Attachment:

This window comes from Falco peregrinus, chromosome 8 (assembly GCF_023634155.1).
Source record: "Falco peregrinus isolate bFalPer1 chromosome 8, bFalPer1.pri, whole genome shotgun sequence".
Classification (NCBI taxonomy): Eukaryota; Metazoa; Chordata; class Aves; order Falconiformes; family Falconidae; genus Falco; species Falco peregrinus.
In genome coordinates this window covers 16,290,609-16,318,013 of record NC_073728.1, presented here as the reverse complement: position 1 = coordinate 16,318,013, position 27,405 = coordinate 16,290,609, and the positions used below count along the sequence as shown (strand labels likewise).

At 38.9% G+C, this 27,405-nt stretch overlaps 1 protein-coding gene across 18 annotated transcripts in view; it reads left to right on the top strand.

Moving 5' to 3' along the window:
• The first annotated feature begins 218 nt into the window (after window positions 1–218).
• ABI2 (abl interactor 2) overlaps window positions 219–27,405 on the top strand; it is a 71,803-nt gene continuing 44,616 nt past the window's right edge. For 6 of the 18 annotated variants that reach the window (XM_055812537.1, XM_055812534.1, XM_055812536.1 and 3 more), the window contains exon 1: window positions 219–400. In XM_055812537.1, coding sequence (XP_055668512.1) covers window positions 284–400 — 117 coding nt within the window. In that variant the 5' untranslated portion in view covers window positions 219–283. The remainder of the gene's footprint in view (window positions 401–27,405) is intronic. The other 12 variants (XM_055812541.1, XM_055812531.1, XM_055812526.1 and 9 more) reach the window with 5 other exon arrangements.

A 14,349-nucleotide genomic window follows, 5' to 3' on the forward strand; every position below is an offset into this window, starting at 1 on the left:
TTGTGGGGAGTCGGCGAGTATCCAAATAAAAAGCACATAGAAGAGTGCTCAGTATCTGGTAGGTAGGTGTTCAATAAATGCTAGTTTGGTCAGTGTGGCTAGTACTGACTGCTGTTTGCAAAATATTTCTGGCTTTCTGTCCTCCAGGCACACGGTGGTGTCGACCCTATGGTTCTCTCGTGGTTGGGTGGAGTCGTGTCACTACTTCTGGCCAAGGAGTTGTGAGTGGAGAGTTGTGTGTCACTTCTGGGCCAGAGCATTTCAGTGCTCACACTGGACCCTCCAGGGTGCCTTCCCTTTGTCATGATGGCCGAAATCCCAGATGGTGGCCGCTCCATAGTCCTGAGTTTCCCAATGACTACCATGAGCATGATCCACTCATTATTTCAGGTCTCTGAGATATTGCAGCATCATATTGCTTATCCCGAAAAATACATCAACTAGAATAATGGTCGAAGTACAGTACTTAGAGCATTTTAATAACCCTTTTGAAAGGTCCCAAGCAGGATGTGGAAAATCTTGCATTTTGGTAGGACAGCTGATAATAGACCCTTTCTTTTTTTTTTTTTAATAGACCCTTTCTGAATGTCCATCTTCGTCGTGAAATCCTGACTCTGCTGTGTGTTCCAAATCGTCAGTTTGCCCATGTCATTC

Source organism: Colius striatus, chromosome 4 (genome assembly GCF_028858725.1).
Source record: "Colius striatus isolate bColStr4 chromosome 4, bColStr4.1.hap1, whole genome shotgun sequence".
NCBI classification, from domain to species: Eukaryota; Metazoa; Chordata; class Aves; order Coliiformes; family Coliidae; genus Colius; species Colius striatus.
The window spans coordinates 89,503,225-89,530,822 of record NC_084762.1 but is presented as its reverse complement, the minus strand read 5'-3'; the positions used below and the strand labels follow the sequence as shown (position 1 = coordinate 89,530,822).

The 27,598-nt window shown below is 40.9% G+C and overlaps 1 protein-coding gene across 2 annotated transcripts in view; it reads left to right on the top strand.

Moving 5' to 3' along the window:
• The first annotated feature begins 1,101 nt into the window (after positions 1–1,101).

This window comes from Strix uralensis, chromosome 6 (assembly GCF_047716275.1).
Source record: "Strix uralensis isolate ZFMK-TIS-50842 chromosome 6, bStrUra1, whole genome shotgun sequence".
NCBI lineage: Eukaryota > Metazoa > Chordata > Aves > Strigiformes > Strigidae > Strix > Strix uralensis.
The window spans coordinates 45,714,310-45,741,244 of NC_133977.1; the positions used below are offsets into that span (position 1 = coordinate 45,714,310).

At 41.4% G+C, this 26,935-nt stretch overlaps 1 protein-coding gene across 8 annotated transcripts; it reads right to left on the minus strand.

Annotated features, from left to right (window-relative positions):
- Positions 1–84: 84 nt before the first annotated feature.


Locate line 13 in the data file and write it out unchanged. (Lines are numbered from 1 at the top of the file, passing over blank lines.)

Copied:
NCBI classification, from domain to species: Eukaryota; Metazoa; Chordata; class Aves; order Coliiformes; family Coliidae; genus Colius; species Colius striatus.